Strep throat is a common and highly contagious infection caused by “streptococcal bacteria.” This bacteria causes swelling and inflammation of the mucous membranes that cover the back of the throat and tonsils. It is most prevalent in school-aged children and teenagers, between ages 5 and 15. Strep accounts for an estimated 15% to 40% of sore throat cases in the United States annually.
The most common symptoms of strep are:
Similar symptoms can be experienced with sore throats caused by viruses, that are not strep. Only a strep test can confirm a diagnosis.
Streptococcal bacteria are extremely contagious. It spreads through airborne droplets that are transmitted when an infected individual coughs or sneezes. It can also be spread through sharing drinks and food or by touching an infected surface, such as a doorknob or handrail, and then touching your face. Strep throat can occur at any time but it usually circulates in late fall and early spring.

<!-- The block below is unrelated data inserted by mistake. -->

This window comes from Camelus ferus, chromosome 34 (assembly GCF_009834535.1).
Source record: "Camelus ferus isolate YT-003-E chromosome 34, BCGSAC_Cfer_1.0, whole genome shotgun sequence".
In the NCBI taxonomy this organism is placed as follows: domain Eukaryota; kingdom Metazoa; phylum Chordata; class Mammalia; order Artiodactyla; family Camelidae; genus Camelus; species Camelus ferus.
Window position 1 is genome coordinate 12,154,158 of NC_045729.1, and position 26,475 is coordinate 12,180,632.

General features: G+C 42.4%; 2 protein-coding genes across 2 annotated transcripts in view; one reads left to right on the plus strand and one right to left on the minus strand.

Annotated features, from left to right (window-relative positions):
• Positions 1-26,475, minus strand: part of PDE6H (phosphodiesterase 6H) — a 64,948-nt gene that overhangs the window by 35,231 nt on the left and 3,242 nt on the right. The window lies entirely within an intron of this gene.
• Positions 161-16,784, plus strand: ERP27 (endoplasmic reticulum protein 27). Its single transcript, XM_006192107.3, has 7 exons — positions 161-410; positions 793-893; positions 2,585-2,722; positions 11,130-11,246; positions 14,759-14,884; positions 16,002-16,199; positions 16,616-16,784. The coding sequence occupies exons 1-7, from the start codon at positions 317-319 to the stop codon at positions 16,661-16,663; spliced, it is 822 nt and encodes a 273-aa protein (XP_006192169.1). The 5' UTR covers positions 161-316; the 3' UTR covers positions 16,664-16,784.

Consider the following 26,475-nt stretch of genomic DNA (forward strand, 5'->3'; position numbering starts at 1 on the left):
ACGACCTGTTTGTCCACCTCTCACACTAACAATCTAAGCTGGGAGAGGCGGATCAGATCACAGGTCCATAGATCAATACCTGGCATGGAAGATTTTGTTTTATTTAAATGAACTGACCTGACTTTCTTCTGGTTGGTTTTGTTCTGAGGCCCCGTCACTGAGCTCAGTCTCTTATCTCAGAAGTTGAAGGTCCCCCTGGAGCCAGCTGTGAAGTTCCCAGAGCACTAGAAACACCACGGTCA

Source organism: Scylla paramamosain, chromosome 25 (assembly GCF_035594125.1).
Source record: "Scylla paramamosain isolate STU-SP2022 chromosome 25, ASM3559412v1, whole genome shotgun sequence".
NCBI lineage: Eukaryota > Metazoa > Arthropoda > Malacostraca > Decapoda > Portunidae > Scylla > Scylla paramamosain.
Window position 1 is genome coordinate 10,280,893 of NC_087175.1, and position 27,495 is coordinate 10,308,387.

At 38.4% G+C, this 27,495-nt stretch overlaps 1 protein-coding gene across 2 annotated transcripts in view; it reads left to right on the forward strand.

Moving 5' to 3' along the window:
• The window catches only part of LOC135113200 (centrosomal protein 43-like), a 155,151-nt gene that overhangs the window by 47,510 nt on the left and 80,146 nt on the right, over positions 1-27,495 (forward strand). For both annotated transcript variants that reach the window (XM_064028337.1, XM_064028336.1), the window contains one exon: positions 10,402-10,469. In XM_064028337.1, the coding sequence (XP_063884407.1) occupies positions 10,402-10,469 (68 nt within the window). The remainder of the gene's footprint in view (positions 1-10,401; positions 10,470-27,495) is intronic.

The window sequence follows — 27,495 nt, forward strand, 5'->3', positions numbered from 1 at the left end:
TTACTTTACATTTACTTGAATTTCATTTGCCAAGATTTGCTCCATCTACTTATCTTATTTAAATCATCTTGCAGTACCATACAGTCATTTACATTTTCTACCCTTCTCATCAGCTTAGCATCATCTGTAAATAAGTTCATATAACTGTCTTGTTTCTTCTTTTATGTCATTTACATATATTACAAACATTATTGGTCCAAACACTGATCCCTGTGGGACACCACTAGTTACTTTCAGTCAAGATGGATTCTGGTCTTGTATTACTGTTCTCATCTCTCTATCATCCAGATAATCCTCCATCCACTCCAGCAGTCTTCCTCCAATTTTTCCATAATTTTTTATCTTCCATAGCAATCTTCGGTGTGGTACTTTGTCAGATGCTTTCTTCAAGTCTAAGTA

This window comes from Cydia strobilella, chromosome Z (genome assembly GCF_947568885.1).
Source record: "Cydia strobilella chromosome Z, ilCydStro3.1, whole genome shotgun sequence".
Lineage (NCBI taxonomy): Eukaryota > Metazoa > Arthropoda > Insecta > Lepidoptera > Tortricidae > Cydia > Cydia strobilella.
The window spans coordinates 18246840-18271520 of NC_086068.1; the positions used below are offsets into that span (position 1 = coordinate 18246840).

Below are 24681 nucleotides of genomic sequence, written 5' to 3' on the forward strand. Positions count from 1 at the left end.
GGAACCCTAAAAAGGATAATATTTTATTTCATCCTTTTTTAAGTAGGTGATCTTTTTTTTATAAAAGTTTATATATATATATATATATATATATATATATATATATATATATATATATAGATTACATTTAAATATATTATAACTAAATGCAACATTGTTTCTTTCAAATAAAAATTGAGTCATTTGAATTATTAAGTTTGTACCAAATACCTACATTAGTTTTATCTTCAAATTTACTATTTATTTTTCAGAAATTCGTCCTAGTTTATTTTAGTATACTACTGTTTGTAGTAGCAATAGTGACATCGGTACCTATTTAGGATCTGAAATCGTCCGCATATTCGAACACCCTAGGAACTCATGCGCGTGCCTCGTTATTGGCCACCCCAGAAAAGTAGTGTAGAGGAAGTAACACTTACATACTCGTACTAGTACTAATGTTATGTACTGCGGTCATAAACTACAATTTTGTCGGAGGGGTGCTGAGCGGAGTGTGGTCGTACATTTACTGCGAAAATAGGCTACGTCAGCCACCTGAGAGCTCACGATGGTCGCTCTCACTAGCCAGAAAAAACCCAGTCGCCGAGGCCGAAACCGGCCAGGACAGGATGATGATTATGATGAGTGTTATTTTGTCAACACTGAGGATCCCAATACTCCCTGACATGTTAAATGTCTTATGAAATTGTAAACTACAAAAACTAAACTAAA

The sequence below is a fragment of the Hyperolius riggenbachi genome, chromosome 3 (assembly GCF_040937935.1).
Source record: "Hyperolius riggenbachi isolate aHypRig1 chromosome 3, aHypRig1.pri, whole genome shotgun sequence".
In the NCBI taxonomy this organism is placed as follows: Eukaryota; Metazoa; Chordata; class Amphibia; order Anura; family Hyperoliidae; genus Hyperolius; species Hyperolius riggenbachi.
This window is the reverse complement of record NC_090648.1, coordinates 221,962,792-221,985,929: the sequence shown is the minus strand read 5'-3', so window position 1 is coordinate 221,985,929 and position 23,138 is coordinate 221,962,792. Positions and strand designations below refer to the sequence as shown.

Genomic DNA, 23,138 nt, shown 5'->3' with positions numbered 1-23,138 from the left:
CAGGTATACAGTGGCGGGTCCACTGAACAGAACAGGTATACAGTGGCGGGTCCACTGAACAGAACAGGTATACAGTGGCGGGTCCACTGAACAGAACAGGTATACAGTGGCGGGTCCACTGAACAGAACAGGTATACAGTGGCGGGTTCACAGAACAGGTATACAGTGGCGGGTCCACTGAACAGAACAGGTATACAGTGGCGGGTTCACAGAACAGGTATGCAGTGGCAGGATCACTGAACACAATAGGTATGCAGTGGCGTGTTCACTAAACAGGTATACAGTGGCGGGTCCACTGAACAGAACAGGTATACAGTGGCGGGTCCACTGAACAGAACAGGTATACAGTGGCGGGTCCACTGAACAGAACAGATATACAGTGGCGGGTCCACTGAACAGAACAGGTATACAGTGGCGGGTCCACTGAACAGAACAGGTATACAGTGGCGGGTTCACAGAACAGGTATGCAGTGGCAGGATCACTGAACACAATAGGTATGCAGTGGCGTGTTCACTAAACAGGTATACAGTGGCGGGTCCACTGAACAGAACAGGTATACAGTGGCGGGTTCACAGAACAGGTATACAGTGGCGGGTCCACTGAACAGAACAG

No. Antibiotics will not help if a sore throat is caused by a virus rather than a bacterial infection. The most common type of sore throat caused by a bacterial infection is strep throat. Emily tests for strep. Patients who test positive are prescribed antibiotics, which usually work quite quickly in wiping out the infection.
Sore throats can be caused by viruses, allergies, and other bacterial infections. Exposure to secondhand cigarette smoke can also cause throat soreness, especially in young children.
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